Link to my OP :https://www.dobermantalk.com/ear-cro...ther-help.html
It will be a long post. So please bear with me.
I almost messed up my pup's cropping. I was planning to take off his stitches on the 10th day. My resilient puppy took out of his bandages on 10th day. An e collar did not stop him. He was continuously hitting his left ear through the e collar. I took him to my my regular vet. But he said that his wounds hadn't healed and he will not remove his stitches till 15th day. He just took off the bandages and did not re tape them. His right ear which did not bear the brunt of his kicking was erect for days till 13th day. And the left ear which he kicked was was semi-erect. My puppy woke up even after the doctor sedated him. During his cropping surgery, he took 25 minutes to go to sleep after been given anesthesia. Both doctors said they hadn't seen such a puppy who fought off sedatives and anesthesia. He wanted his stitched ears to be exposed to air,He prescribed many antibiotics, anti itching pills with sedative effects. But that did not stop my dog doing his usual kicking. My regular vet asked me to increase his dose. But it felt like it had no effect on him. I couldn't sleep for 2 days due to his sounds of crying and kicking.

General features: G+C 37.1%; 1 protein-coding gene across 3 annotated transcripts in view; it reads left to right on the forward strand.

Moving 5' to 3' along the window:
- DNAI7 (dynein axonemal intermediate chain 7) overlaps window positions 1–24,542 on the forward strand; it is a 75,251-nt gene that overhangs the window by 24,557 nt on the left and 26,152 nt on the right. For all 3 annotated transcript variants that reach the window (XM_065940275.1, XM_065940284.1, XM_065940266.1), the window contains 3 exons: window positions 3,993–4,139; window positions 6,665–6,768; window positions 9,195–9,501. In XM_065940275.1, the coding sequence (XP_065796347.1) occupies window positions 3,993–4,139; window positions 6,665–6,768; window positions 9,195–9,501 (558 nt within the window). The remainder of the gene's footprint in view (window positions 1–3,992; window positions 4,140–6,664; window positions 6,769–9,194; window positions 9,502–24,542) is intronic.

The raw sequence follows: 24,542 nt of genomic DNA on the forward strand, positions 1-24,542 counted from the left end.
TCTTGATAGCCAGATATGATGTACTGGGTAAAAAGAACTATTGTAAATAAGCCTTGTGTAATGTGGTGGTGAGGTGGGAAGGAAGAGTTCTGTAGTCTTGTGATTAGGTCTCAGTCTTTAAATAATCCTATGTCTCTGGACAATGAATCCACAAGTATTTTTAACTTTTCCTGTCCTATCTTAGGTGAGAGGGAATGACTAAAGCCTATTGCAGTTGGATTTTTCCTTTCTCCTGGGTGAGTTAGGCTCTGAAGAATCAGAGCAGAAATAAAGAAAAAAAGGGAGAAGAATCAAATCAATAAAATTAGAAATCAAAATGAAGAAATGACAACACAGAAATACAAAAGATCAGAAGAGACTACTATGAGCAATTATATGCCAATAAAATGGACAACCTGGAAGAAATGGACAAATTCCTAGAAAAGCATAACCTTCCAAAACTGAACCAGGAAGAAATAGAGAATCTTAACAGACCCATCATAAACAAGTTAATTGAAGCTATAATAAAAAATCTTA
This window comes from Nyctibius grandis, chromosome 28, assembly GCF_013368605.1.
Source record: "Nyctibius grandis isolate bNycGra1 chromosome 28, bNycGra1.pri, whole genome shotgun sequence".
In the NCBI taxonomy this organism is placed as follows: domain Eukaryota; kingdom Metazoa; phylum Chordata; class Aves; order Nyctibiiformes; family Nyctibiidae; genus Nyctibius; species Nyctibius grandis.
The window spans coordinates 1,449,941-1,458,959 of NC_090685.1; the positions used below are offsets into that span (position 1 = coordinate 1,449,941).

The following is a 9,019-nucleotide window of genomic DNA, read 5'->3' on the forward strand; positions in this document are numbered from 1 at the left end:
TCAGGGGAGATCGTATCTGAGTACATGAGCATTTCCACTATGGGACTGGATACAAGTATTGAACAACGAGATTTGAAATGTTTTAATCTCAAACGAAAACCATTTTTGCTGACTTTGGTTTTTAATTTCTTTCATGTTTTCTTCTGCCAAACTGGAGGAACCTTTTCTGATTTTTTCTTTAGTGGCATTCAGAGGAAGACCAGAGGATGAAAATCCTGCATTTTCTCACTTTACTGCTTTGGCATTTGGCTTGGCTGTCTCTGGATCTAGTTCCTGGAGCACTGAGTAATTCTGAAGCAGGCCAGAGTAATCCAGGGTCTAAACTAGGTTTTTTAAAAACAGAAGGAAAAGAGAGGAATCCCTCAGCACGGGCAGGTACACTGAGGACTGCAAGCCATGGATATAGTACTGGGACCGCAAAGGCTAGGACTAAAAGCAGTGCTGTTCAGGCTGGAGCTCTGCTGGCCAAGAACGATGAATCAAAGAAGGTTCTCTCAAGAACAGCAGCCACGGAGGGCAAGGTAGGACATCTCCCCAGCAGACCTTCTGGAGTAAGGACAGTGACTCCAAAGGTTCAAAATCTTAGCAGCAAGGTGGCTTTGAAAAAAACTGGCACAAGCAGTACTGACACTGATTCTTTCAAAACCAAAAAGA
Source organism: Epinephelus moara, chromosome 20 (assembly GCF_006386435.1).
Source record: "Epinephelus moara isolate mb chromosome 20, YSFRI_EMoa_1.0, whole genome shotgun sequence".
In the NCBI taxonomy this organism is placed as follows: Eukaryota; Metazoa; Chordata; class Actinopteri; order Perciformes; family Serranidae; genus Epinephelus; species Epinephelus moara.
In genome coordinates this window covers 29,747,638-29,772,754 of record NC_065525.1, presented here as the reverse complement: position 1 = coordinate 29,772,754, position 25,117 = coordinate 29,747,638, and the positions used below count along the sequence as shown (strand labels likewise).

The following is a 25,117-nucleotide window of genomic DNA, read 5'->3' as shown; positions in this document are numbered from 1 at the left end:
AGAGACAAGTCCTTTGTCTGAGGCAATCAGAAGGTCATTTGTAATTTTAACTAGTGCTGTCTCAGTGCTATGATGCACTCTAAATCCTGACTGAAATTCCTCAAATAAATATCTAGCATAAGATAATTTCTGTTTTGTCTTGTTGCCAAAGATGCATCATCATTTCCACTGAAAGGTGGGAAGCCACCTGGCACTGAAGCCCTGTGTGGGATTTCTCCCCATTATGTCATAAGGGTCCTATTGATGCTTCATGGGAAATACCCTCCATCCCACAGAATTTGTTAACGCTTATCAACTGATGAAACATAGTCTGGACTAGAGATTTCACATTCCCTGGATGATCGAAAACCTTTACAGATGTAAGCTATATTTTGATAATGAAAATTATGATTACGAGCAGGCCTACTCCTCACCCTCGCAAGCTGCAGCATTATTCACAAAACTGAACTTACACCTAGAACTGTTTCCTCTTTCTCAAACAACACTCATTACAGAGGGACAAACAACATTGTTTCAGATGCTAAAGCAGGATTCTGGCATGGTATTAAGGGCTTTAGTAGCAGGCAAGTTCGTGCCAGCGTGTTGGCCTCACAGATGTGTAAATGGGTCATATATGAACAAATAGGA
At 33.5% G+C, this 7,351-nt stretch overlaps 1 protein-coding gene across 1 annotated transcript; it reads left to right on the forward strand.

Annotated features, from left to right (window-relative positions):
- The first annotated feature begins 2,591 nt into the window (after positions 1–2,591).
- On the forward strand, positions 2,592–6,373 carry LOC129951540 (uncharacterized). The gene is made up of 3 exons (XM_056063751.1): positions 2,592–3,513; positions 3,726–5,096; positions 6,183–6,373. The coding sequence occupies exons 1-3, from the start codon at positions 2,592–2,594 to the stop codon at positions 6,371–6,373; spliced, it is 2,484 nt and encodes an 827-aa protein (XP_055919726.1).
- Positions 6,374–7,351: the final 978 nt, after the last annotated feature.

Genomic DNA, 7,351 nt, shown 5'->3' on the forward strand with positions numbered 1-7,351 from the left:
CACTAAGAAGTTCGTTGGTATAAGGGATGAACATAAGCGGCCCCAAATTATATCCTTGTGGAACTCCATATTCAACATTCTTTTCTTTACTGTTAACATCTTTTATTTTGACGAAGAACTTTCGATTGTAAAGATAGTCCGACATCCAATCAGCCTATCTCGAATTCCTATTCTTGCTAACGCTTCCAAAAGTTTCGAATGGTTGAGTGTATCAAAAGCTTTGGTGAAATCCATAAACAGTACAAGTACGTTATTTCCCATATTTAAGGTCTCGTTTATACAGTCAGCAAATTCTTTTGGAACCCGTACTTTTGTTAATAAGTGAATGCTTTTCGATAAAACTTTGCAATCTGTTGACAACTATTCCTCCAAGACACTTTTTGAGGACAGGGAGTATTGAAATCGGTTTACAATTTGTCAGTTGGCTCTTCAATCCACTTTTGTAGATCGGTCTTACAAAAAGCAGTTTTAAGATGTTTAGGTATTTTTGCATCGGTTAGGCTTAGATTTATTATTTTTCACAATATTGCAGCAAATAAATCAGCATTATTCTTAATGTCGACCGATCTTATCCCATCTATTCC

OK, I'm willing for you to make long posts and you'll have to put up with mine and you'll have to live with me repeating the things that I would in some cases done as opposed to the things you didn't do.
I was one of the people who suggested that you take the e-collar off the puppy as it usually provided more irritation than protection. I also told you that over many years and many puppies I found the if a puppy scratched at his ear and connected--it was quick punishment that generally stopped them from scratching after one or two such incidents.
At this point I suggest that I'd have removed the e-collar and that would allow the ears to be exposed to the air. I can only suggest that from years of experience, Dobe puppies are smart and if they kick an exposed ear and it hurts they are inclined to stop doing that. But the e-collar was providing enough protection that they weren't getting the object lesson of I kick, I connect, it hurts and I stop.
So that first. So next--what kind of sedation did he give the puppy or what kind of anesthesia? Was the anesthesia inhalent or an injectable?. In some respect it makes no difference, most Dobes are light weights when it comes to both sedation and anesthesia of any kind. So that surprises me and it obviously surprised your vets.